Suddenly, the fishing pole slipped from Cobb’s hands. Their giant fish was getting away! Pierce dived for the edge of the boat, and lunged forward with his gaff, slapping the water with an iron hook. The barbs ripped through red scales, lodging themselves inside the fish. Pierce pulled up with a jerk. It didn’t budge. The fish was far too big to be brought up by one man.

“Somebody help me get this fish on deck!” Pierce said, careful not to sound rude. Cobb raced to the scene, still recovering from his previous battle.
Cobb grabbed the back end of the gaff, joining in the struggle. He planted his feet, gritted his teeth, and pulled back with all of his might. Pierce groaned as they lifted the giant out of the water.
The fish landed on deck. Blood poured from its gaff wound, spilling out onto the white deck. At first, Pierce thought that it was a red snapper, but snappers could never grow this big. The fish was roughly four feet long; larger than any fish he had ever seen, except for in pictures. The three fishermen stood on the middle of the deck, staring at the red giant without speaking; except for Cobb. He whistled in amazement.
“Lord have mercy,” he said. “These snappers are a lot bigger than I thought they were!”
The boat captain shook his head, staring at the fish with wide eyes.
“No,” Pierce said. “This isn’t a snapper.”
“It isn’t?”
“Well then, what is it?”
Pierce squatted down to have a closer look.
“Don’t know,” he said. “I’ve never seen this kind of fish before.”
Cobb turned to his boy, being the proud father that he was.
“Did you hear that, Tom?” he exclaimed. “You just caught yourself a fish that ain’t been caught before!” Pierce couldn’t help but grin at Cobb’s southern accent.
Pierce examined the red giant. It had the head of a barracuda, and the body of a snapper, with the tail of a tuna. This was a mystery beyond a lowly fisherman. He would have to take a picture and bring it to an expert.
As he turned the fish over, Pierce noticed something that made his heart sink. It would be hard to break this news to Cobb. Black patches covered the fish’s scales; scattered here and there, shaped like giant polka-dots. He recognized these marks instantly. Any fisherman in Coastal California would. Pierce thought that the disease had been wiped out a month ago; however, sitting on the deck in front of him was contrary evidence.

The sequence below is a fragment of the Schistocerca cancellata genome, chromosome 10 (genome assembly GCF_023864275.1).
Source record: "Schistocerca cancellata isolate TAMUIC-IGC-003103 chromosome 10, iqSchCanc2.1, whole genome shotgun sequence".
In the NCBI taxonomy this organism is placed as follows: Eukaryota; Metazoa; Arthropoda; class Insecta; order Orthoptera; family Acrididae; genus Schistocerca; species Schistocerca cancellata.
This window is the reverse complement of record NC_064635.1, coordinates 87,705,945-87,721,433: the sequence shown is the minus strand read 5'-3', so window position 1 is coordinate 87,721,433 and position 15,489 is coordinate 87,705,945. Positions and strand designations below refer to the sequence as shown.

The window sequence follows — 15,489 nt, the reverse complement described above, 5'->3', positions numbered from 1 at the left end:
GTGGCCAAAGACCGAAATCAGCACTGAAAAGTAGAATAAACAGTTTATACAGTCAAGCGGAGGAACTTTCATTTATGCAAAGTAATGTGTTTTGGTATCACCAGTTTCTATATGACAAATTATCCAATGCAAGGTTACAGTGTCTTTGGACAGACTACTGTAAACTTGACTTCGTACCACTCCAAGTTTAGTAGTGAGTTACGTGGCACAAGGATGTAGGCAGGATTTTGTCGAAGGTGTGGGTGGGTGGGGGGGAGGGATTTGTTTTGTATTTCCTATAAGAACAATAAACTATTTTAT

Pierce stood up, and removed his cap.
“Oooooh..” he murmured. “That’s not good.”
“What’s going on now?” Cobb asked. He looked worried, as he should have been.
“This fish has got a bad case of the patches.”
“The patches..”
“It’s a disease started turning up a few years ago.” Pierce squatted down again. “Do you see these black spots?”
“These are the indicating marks; this old fish is lucky to have made it this long.”
Cobb’s happy mood vanished, replaced by a frightened demeanor.
“What does this mean?” he asked. Pierce stood up.
“Well,” he said. “It means that we’re going to have to return this thing to the water.”
The Father’s reaction startled Pierce.
“Release it?” he shouted. “That’s the most ridiculous thing I’ve ever heard of!”
Pierce tried to remain calm.

“But Mr. Cobb,” he said. “This disease is contagious; if any of our other fish catch it, they’ll be no good for eating. Just like this one.”
“Then why would you throw it back in the ocean?” Cobb asked.
“Because most fish down there already have it.” He replied.
“Then what’s the point of even fishing?”
Pierce sighed.
“There are a few fish left that don’t have the disease.” He said. “Those are the ones we are after.”
Cobb did not speak, but looked at the captain skeptically.
“If we let this diseased fish mix with the rest of our catch, they will get infected before we reach the harbor.” Pierce explained, trying to be as polite as he could.
“No,” Cobb said. “That fish is spectacular, I’m not going to throw it back for nothing in the world.”
“If you say so….” Pierce murmured.
The rest of the day went on peacefully. Pierce sat at the back end of the boat, watching Father and son cast their lines into the ocean. He listened to the zipping of reels, pleased by the new sound that he found so entertaining. He also liked watching little Tom smile and laugh. It was good to see a young boy fish in the ocean. Every time Tom casted, he believed that he would catch an even bigger fish, or maybe even a fearsome shark.